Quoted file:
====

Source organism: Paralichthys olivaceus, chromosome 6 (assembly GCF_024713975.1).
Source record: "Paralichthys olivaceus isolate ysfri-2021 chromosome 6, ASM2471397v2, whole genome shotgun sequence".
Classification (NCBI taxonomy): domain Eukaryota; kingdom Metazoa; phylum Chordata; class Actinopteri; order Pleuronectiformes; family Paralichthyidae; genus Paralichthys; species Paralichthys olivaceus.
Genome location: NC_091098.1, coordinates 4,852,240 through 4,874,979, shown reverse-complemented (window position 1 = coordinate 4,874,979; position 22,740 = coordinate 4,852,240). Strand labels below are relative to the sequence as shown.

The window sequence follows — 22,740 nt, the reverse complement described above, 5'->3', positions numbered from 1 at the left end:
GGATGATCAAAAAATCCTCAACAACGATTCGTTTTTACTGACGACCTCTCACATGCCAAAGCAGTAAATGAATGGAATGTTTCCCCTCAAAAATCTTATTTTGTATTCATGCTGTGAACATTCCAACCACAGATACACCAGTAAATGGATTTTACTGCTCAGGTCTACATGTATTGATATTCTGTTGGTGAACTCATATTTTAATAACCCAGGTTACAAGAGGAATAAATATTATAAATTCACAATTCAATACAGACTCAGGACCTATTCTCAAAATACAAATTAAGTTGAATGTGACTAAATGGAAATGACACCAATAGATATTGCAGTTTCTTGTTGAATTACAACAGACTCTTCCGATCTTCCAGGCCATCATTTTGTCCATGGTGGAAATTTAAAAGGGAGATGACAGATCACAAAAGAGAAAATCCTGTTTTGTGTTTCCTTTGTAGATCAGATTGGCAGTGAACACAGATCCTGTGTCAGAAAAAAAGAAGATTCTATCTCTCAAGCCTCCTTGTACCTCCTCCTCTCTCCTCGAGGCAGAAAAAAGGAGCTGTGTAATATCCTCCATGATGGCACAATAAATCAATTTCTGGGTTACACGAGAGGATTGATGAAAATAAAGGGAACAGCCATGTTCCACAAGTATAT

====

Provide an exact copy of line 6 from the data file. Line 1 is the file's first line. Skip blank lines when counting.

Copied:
GGATGATCAAAAAATCCTCAACAACGATTCGTTTTTACTGACGACCTCTCACATGCCAAAGCAGTAAATGAATGGAATGTTTCCCCTCAAAAATCTTATTTTGTATTCATGCTGTGAACATTCCAACCACAGATACACCAGTAAATGGATTTTACTGCTCAGGTCTACATGTATTGATATTCTGTTGGTGAACTCATATTTTAATAACCCAGGTTACAAGAGGAATAAATATTATAAATTCACAATTCAATACAGACTCAGGACCTATTCTCAAAATACAAATTAAGTTGAATGTGACTAAATGGAAATGACACCAATAGATATTGCAGTTTCTTGTTGAATTACAACAGACTCTTCCGATCTTCCAGGCCATCATTTTGTCCATGGTGGAAATTTAAAAGGGAGATGACAGATCACAAAAGAGAAAATCCTGTTTTGTGTTTCCTTTGTAGATCAGATTGGCAGTGAACACAGATCCTGTGTCAGAAAAAAAGAAGATTCTATCTCTCAAGCCTCCTTGTACCTCCTCCTCTCTCCTCGAGGCAGAAAAAAGGAGCTGTGTAATATCCTCCATGATGGCACAATAAATCAATTTCTGGGTTACACGAGAGGATTGATGAAAATAAAGGGAACAGCCATGTTCCACAAGTATAT